*Update* Guess Who’s Back (Back Again): Researcher Once Again Relies on Debunked Research to Make Same Incorrect Lifecycle Emissions Claims
Longtime activist researcher Bob Howarth has quietly updated his study pushing false lifecycle emission claims of natural gas – twice – both conveniently corresponding to news-of-the-day hooks.
In promoting his research – which has yet to undergo peer-review or be published in a journal – to fellow activist Bill McKibben back in November, Howarth stated:
“It is always possible I have made a mistake or two. Hopefully not large.”
The comment could now be called a foreshadowing of some pretty significant revisions to the primary finding of his research.
Howarth’s original prediction (debunked thoroughly in the post below) was used as a hook for Democratic lawmakers like Sen. Jeff Merkley (D-Ore.)to call for a halt to LNG exports for alleged climate concerns back in November.
He then quietly updated his study on January 13, 2024 with a massive downward drop in his original thesis claiming that LNG export emissions are worse than coal – though did not advertise or announce this downward revision anywhere.
Fast forward to today’s announcement that the Biden administration is halting all approvals for LNG exports and it appears Howarth’s study was AGAIN updated, this time back upward – though the study still shows January 13th as the last update point.
The fast-and-loose updating and re-updating of these numbers emphasizes the dubious claims Howarth is making. The fact that he has so easily and largely repeatedly adjusted his findings – all based on prior debunked research that is an outlier amongst the scientific community – seemingly in real time should raise obvious alarm bells.
Even more concerning is the fact that the Biden administration and Democratic lawmakers are using this not-yet-peer-reviewed-or-published study based on flawed methodology to dictate policy that will halt all approvals on LNG exports, despite their vast importance to global energy security and emissions reductions.
As Sen. Joe Manchin said today when vowing for a hearing on the administration’s export pause:
“If the Administration has the facts to prove that additional [liquefied natural gas] export capacity would hurt Americans, they must make that information public and clear. But if this pause is just another political ploy to pander to keep-it-in-the-ground climate activists at the expense of American workers, businesses, and our allies in need, I will do everything in my power to end this pause immediately.” (emphasis added)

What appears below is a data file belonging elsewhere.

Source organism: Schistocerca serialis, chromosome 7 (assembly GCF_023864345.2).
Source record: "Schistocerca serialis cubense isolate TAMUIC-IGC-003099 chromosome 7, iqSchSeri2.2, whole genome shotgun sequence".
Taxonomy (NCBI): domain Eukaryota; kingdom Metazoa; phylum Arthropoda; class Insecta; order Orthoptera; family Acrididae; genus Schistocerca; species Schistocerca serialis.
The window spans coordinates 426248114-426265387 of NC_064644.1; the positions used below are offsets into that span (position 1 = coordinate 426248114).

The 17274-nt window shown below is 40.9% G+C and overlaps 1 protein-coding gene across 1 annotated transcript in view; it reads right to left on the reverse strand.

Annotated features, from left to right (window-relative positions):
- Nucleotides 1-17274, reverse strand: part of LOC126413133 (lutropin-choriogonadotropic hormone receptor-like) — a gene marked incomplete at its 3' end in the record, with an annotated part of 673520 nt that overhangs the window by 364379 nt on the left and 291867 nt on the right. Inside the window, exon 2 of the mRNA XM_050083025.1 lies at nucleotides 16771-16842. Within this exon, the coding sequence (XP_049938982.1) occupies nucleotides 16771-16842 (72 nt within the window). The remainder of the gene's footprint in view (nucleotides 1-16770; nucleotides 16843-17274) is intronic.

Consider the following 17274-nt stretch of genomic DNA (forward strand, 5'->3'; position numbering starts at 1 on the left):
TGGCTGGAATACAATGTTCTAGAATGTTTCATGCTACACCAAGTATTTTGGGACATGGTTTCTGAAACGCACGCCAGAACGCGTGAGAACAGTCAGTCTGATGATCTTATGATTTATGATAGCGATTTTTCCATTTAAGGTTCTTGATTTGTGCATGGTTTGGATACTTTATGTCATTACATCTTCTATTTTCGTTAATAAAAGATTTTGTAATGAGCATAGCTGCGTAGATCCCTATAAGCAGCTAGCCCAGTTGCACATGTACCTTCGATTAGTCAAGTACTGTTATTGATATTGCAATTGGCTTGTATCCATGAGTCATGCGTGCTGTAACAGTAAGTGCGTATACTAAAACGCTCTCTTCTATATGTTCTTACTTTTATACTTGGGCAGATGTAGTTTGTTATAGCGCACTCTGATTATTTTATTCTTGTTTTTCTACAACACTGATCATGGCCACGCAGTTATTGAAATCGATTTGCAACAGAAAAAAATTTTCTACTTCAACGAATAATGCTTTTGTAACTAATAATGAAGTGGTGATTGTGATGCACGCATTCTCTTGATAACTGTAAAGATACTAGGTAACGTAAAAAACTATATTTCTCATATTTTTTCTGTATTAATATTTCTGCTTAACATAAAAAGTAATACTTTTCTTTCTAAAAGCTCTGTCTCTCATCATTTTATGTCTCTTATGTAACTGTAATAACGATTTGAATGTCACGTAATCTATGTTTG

Original Post Nov. 9 2023:
Democratic lawmakers are citing a not yet peer-reviewed or published study from a biased researcher with a history of flawed work to justify their calls to stop permitting new LNG export facilities in the United States.
The research from Cornell University Professor Bob Howarth claims that when considering the lifecycle emissions of LNG, natural gas has worse emissions than coal. As E&E News reports, this prompted Sen. Ed Markey (D-Ore.) to tell reporters:
“As we’ve come to understand the leakage in the fossil gas system, we really have to embrace what science tells us, and that is our desire or hope that possibly fossil gas is a bridge to a better future is simply a myth — a myth that needs to be abandoned.” (emphasis added)
Except Howarth’s research is an outlier: the science has repeatedly demonstrated the climate benefits of natural gas and LNG. In fact, the Department of Energy responded to the study explaining that two DOE studies (2014, 2019) dispute Howarth’s findings, telling E&E:
“Both the 2014 and 2019 analysis concluded that that the use of U.S. LNG exports for electricity generation in European and Asian markets will not increase GHG [greenhouse gas] emissions from a life cycle perspective, when compared to regional coal extraction and consumption for electricity generation.” (emphasis)
Furthermore, Howarth’s past work has been widely criticized by the scientific community for not using credible data, “distorting science in order to support a preconceived political agenda,” and making “unreasonable” and “biased” assumptions. This includes the Clean Air Task Force which said of his 2011 research – that is the foundation for Howarth’s claim that methane emissions from natural gas negate its climate benefits – used “some very questionable data and too readily ignores or dismisses available data that would change its conclusions.”
A closer look into Howarth’s latest study similarly shows a flawed methodology. Foremost, Howarth builds on his own flawed research by citing a whopping seven of his past debunked studies, giving the appearance of academic scrutiny when in reality, he’s promoting his own work. Howarth even told fellow activist and 350.org founder Bill McKibben: